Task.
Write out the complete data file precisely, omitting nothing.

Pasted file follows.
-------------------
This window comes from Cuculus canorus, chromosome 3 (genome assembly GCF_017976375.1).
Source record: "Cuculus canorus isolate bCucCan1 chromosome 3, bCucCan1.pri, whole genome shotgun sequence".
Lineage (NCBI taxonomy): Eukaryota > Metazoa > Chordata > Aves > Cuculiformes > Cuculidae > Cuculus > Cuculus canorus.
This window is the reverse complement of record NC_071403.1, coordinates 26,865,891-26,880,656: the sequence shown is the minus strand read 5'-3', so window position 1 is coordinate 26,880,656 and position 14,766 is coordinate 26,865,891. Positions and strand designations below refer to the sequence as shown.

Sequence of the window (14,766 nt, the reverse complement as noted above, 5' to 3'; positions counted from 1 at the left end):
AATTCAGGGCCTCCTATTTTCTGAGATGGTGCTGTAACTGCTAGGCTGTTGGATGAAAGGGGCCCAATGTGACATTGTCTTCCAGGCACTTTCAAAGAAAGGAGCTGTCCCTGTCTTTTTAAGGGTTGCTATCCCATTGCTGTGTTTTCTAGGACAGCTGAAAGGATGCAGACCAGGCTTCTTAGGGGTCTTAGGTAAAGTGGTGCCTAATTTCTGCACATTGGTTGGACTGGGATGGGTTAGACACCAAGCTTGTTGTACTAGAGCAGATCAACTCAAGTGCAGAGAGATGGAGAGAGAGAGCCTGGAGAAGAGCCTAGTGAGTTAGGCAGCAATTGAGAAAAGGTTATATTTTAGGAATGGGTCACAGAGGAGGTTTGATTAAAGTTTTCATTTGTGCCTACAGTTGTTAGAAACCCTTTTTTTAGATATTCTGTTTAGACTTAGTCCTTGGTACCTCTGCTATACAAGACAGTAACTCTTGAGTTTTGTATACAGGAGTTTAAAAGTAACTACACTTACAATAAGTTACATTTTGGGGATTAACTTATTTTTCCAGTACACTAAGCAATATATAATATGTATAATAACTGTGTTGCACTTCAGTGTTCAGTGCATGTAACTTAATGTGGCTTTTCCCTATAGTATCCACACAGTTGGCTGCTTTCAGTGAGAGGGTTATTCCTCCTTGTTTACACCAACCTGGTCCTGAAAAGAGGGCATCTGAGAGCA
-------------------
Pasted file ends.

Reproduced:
This window comes from Cuculus canorus, chromosome 3 (genome assembly GCF_017976375.1).
Source record: "Cuculus canorus isolate bCucCan1 chromosome 3, bCucCan1.pri, whole genome shotgun sequence".
Lineage (NCBI taxonomy): Eukaryota > Metazoa > Chordata > Aves > Cuculiformes > Cuculidae > Cuculus > Cuculus canorus.
This window is the reverse complement of record NC_071403.1, coordinates 26,865,891-26,880,656: the sequence shown is the minus strand read 5'-3', so window position 1 is coordinate 26,880,656 and position 14,766 is coordinate 26,865,891. Positions and strand designations below refer to the sequence as shown.

Sequence of the window (14,766 nt, the reverse complement as noted above, 5' to 3'; positions counted from 1 at the left end):
AATTCAGGGCCTCCTATTTTCTGAGATGGTGCTGTAACTGCTAGGCTGTTGGATGAAAGGGGCCCAATGTGACATTGTCTTCCAGGCACTTTCAAAGAAAGGAGCTGTCCCTGTCTTTTTAAGGGTTGCTATCCCATTGCTGTGTTTTCTAGGACAGCTGAAAGGATGCAGACCAGGCTTCTTAGGGGTCTTAGGTAAAGTGGTGCCTAATTTCTGCACATTGGTTGGACTGGGATGGGTTAGACACCAAGCTTGTTGTACTAGAGCAGATCAACTCAAGTGCAGAGAGATGGAGAGAGAGAGCCTGGAGAAGAGCCTAGTGAGTTAGGCAGCAATTGAGAAAAGGTTATATTTTAGGAATGGGTCACAGAGGAGGTTTGATTAAAGTTTTCATTTGTGCCTACAGTTGTTAGAAACCCTTTTTTTAGATATTCTGTTTAGACTTAGTCCTTGGTACCTCTGCTATACAAGACAGTAACTCTTGAGTTTTGTATACAGGAGTTTAAAAGTAACTACACTTACAATAAGTTACATTTTGGGGATTAACTTATTTTTCCAGTACACTAAGCAATATATAATATGTATAATAACTGTGTTGCACTTCAGTGTTCAGTGCATGTAACTTAATGTGGCTTTTCCCTATAGTATCCACACAGTTGGCTGCTTTCAGTGAGAGGGTTATTCCTCCTTGTTTACACCAACCTGGTCCTGAAAAGAGGGCATCTGAGAGCA